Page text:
Diversification provides many benefits for investors. Not only can we increase the expected return for a given level of risk, but we can also increase the reliability of capturing premiums or “dimensions” of expected return. In other words, once we decide that we want our portfolio to have a tilt towards stocks that are small, value, and profitable, a decision has to be made about how to best go after these premiums.
One approach would be to have a portfolio that is highly concentrated. We only want the smallest and value oriented stocks. Another approach would to take a more diversified approach, spreading our net around thousands of securities and slightly biasing towards those that best fit the dimensions we are seeking.
Because we do not know which securities are going to outperform (we cannot predict the future) over any given time period, we do not know which securities are going to contribute to a particular premium. For example, the small cap premium may be realized, but in reality there may be only a small subset of small cap stocks that contributed to that realized return. Maybe it was a particular company, sector, or region that drove that performance. Again, because we cannot know for sure in advance, taking a broad approach to targeting premiums is prudent. Taking a more concentrated approach creates the risk of excluding certain holdings that were responsible for delivering that particular premium over that time period.
A recent research paper published by Dimensional Fund Advisors shows the importance of diversification in action. Using stocks solely found in the Russell 1000 Index from July 1979 to June 2016, they create 4 different simulated portfolios that have the same tilts towards small, value, and profitability premiums, but are different in terms of the amount of securities they hold. The 4 simulated portfolios include 50, 200, 500, and over 1,000 individual securities. Again, the question we are trying to answer is “how much more reliable is the 1,000 security portfolio at capturing return premiums versus the more concentrated 50 security portfolio?”
The chart below shows the results over 1, 5, and 10 year periods between July 1979 and June 2016.
As you can see, across each time period, there was a consistent increase in the probability of capturing return premiums as the number of securities increased. We also see there was a consistent increase in the probability of capturing return premiums across all 4 simulated portfolios as the time period was increased, highlighting the benefits of time diversification.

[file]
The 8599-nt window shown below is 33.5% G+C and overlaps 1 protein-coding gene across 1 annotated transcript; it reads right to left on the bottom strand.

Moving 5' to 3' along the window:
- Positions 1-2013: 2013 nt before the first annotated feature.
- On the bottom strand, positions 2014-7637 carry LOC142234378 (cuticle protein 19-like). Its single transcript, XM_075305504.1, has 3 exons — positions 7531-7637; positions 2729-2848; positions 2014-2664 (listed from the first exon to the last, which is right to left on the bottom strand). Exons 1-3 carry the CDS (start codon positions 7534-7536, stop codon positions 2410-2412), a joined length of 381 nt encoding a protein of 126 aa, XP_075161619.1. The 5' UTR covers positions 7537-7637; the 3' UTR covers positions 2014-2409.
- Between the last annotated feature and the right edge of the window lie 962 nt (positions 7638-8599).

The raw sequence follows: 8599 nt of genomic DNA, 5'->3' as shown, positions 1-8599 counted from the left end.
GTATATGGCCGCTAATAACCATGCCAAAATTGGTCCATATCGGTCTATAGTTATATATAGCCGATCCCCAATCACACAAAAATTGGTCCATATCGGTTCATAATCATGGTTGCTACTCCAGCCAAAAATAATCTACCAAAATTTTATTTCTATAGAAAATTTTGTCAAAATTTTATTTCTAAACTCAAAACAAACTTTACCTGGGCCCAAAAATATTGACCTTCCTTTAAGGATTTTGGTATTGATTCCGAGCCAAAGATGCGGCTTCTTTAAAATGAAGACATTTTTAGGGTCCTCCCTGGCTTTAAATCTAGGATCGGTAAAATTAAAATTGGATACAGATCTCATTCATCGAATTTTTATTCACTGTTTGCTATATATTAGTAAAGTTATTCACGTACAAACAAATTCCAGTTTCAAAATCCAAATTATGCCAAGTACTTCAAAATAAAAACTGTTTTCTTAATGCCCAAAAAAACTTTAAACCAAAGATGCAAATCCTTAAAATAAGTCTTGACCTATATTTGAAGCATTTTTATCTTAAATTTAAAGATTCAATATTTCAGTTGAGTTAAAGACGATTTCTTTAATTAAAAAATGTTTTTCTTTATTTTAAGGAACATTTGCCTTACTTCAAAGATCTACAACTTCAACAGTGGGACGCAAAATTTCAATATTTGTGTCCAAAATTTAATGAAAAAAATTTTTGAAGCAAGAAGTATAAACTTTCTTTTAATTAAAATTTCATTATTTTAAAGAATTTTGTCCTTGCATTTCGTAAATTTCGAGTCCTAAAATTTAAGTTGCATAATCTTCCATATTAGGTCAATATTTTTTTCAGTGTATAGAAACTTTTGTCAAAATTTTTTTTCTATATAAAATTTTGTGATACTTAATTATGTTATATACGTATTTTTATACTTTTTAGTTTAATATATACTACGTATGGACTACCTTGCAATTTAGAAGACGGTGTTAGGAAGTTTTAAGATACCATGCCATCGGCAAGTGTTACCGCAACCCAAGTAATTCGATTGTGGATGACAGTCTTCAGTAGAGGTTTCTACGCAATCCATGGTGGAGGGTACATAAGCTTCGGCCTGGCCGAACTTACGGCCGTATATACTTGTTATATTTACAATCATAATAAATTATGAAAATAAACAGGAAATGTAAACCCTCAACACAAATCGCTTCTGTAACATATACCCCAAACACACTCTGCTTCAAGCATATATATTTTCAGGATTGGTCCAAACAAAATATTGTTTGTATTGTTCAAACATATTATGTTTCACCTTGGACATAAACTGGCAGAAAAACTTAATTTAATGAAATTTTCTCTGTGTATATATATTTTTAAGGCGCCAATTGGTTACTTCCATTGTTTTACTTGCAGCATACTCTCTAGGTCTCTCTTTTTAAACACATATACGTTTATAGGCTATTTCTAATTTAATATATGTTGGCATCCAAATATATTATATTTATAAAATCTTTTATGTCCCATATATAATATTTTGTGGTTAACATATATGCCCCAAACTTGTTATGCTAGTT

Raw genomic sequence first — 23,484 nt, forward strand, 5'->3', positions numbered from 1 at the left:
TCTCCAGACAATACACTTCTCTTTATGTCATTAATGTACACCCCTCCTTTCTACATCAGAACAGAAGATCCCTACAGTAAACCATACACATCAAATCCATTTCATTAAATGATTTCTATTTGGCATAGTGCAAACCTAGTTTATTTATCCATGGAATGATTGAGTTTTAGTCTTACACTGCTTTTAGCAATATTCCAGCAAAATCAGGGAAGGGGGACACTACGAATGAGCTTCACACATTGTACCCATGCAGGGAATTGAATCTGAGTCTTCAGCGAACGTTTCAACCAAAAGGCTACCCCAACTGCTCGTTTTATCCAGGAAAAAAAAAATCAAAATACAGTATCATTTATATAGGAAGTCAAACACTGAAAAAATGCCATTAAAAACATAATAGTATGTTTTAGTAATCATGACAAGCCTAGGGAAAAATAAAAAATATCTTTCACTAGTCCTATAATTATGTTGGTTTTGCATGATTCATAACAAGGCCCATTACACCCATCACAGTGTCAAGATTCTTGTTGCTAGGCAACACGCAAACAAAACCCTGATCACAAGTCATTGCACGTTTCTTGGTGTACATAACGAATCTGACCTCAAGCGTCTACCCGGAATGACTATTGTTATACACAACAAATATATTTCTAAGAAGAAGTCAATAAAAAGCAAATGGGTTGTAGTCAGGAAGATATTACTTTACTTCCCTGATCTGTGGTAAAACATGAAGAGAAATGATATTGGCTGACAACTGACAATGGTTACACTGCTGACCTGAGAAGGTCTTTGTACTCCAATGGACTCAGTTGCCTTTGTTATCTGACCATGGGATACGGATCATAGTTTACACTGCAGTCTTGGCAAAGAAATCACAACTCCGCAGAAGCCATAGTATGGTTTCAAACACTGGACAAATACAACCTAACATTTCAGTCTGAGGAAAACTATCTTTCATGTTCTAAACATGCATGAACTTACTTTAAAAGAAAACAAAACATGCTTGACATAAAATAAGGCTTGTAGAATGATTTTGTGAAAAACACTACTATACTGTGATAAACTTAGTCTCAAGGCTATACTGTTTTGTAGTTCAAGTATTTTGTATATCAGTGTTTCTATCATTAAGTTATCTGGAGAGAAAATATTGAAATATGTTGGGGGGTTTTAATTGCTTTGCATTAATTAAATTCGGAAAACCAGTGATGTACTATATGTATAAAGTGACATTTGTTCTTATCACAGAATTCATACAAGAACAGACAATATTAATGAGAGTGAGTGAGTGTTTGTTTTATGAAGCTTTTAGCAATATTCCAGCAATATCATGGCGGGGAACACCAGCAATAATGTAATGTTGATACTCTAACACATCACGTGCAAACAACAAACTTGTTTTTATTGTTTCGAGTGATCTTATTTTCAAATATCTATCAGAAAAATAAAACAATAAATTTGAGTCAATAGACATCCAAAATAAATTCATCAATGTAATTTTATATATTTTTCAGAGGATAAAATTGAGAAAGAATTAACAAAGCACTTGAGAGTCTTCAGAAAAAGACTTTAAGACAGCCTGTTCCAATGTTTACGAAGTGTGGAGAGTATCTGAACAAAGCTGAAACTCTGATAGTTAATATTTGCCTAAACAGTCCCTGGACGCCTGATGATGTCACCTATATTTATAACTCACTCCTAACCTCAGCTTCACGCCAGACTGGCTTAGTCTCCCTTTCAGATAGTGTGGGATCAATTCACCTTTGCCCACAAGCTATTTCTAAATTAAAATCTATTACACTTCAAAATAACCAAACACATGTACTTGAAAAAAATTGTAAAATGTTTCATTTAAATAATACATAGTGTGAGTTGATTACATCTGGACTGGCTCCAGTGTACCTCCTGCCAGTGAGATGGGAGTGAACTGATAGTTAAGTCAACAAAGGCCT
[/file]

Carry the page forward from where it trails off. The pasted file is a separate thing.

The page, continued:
As we mentioned before, this increase in reliability through diversification is because not all stocks have the same performance and only a subset will contribute to a positive premium realized over a certain time period. As Dimensional eloquently puts it, “a concentrated portfolio can produce extremely good or extremely bad performance, exposing investors to much greater uncertainty around the investment outcomes.”
The other benefits associated with taking a broad approach to targeting premiums is the low turnover and the ability for cost savings through patient and flexible trading. Both of these benefits are passed onto investors in terms of realized return.
IFA advises clients to take advantage of premiums that have been shown to be highly present in markets around the world. Taking a diversified approach that is cost-effective increases our client’s chances of capturing those premiums and making the most of the risk they are taking within their portfolios.
 Dai, Wei. “How Diversification Impacts the Reliability of Outcomes.” Dimensional Fund Advisors, LP. November, 2016.
About the Authors
Tom Allen is an Accredited Investment Fiduciary (AIF®), Certified Cash Balance Consultant (CBC) and a Chartered Financial Analyst (CFA®) Level III Candidate. Tom received his Bachelor of Science in Management Science as well as his Bachelor of Art in Philosophy from the University of California, San Diego.
Mark Hebner - Founder, Index Fund Advisors, Inc.
Founder and President of Index Fund Advisors, Inc., and author of Index Funds: The 12-Step Recovery Program for Active Investors. He is a Wealth Advisor, with an MBA from the University of California at Irvine and a BS in Pharmacy from the University of New Mexico with a specialization in Nuclear Pharmacy.